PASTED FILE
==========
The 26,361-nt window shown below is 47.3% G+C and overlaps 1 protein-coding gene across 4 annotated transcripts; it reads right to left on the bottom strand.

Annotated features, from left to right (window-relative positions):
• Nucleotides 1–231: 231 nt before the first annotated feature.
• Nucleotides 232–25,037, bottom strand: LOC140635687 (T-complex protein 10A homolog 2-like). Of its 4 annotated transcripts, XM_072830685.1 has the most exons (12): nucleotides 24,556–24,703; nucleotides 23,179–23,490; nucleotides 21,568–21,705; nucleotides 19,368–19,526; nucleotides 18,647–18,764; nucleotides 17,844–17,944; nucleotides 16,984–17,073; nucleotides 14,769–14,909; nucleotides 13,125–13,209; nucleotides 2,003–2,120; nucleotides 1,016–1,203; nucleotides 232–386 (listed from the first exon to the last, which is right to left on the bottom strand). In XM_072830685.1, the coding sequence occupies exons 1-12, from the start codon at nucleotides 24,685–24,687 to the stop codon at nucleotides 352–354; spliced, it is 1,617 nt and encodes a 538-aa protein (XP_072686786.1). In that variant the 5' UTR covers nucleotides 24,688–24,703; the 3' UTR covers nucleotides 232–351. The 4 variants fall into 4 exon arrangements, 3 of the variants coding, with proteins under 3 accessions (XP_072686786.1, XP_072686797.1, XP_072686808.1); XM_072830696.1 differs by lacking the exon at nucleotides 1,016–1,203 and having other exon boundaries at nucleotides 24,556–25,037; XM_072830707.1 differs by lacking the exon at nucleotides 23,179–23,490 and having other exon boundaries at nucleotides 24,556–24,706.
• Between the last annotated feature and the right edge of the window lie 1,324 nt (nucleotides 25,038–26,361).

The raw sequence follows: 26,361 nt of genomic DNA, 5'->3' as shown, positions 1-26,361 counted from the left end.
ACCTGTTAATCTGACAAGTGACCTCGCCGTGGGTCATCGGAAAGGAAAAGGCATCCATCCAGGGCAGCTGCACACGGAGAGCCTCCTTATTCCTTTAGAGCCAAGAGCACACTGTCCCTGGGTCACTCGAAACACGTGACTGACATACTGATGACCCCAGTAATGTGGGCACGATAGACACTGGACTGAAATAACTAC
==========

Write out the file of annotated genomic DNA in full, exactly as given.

The 26,361-nt window shown below is 47.3% G+C and overlaps 1 protein-coding gene across 4 annotated transcripts; it reads right to left on the bottom strand.

Annotated features, from left to right (window-relative positions):
• Nucleotides 1–231: 231 nt before the first annotated feature.
• Nucleotides 232–25,037, bottom strand: LOC140635687 (T-complex protein 10A homolog 2-like). Of its 4 annotated transcripts, XM_072830685.1 has the most exons (12): nucleotides 24,556–24,703; nucleotides 23,179–23,490; nucleotides 21,568–21,705; nucleotides 19,368–19,526; nucleotides 18,647–18,764; nucleotides 17,844–17,944; nucleotides 16,984–17,073; nucleotides 14,769–14,909; nucleotides 13,125–13,209; nucleotides 2,003–2,120; nucleotides 1,016–1,203; nucleotides 232–386 (listed from the first exon to the last, which is right to left on the bottom strand). In XM_072830685.1, the coding sequence occupies exons 1-12, from the start codon at nucleotides 24,685–24,687 to the stop codon at nucleotides 352–354; spliced, it is 1,617 nt and encodes a 538-aa protein (XP_072686786.1). In that variant the 5' UTR covers nucleotides 24,688–24,703; the 3' UTR covers nucleotides 232–351. The 4 variants fall into 4 exon arrangements, 3 of the variants coding, with proteins under 3 accessions (XP_072686786.1, XP_072686797.1, XP_072686808.1); XM_072830696.1 differs by lacking the exon at nucleotides 1,016–1,203 and having other exon boundaries at nucleotides 24,556–25,037; XM_072830707.1 differs by lacking the exon at nucleotides 23,179–23,490 and having other exon boundaries at nucleotides 24,556–24,706.
• Between the last annotated feature and the right edge of the window lie 1,324 nt (nucleotides 25,038–26,361).

The raw sequence follows: 26,361 nt of genomic DNA, 5'->3' as shown, positions 1-26,361 counted from the left end.
ACCTGTTAATCTGACAAGTGACCTCGCCGTGGGTCATCGGAAAGGAAAAGGCATCCATCCAGGGCAGCTGCACACGGAGAGCCTCCTTATTCCTTTAGAGCCAAGAGCACACTGTCCCTGGGTCACTCGAAACACGTGACTGACATACTGATGACCCCAGTAATGTGGGCACGATAGACACTGGACTGAAATAACTAC